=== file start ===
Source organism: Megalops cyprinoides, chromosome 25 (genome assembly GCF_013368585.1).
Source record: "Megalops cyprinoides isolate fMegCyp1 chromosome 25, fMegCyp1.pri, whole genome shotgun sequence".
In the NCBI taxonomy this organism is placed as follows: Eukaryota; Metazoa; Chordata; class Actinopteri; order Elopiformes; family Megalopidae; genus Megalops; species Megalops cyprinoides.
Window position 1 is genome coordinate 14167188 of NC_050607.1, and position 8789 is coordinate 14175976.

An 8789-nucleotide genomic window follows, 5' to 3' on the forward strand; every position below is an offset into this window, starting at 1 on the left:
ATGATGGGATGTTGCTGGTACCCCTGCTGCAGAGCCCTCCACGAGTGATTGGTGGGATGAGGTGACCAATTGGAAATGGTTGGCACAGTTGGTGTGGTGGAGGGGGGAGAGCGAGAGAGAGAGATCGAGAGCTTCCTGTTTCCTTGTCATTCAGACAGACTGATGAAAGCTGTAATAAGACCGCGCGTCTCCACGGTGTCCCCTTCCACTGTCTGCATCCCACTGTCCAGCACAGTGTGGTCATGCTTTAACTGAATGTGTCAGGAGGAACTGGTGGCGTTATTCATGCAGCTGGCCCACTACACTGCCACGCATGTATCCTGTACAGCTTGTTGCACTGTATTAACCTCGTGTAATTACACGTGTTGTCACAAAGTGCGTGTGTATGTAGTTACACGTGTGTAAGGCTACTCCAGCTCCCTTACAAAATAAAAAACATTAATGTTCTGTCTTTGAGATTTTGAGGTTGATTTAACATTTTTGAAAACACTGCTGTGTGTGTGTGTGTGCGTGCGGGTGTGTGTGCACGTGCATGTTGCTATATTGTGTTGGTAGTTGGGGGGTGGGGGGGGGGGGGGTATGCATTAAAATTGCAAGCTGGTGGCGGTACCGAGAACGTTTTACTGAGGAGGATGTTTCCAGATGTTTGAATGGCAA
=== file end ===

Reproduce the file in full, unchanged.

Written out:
Source organism: Megalops cyprinoides, chromosome 25 (genome assembly GCF_013368585.1).
Source record: "Megalops cyprinoides isolate fMegCyp1 chromosome 25, fMegCyp1.pri, whole genome shotgun sequence".
In the NCBI taxonomy this organism is placed as follows: Eukaryota; Metazoa; Chordata; class Actinopteri; order Elopiformes; family Megalopidae; genus Megalops; species Megalops cyprinoides.
Window position 1 is genome coordinate 14167188 of NC_050607.1, and position 8789 is coordinate 14175976.

An 8789-nucleotide genomic window follows, 5' to 3' on the forward strand; every position below is an offset into this window, starting at 1 on the left:
ATGATGGGATGTTGCTGGTACCCCTGCTGCAGAGCCCTCCACGAGTGATTGGTGGGATGAGGTGACCAATTGGAAATGGTTGGCACAGTTGGTGTGGTGGAGGGGGGAGAGCGAGAGAGAGAGATCGAGAGCTTCCTGTTTCCTTGTCATTCAGACAGACTGATGAAAGCTGTAATAAGACCGCGCGTCTCCACGGTGTCCCCTTCCACTGTCTGCATCCCACTGTCCAGCACAGTGTGGTCATGCTTTAACTGAATGTGTCAGGAGGAACTGGTGGCGTTATTCATGCAGCTGGCCCACTACACTGCCACGCATGTATCCTGTACAGCTTGTTGCACTGTATTAACCTCGTGTAATTACACGTGTTGTCACAAAGTGCGTGTGTATGTAGTTACACGTGTGTAAGGCTACTCCAGCTCCCTTACAAAATAAAAAACATTAATGTTCTGTCTTTGAGATTTTGAGGTTGATTTAACATTTTTGAAAACACTGCTGTGTGTGTGTGTGTGCGTGCGGGTGTGTGTGCACGTGCATGTTGCTATATTGTGTTGGTAGTTGGGGGGTGGGGGGGGGGGGGGTATGCATTAAAATTGCAAGCTGGTGGCGGTACCGAGAACGTTTTACTGAGGAGGATGTTTCCAGATGTTTGAATGGCAA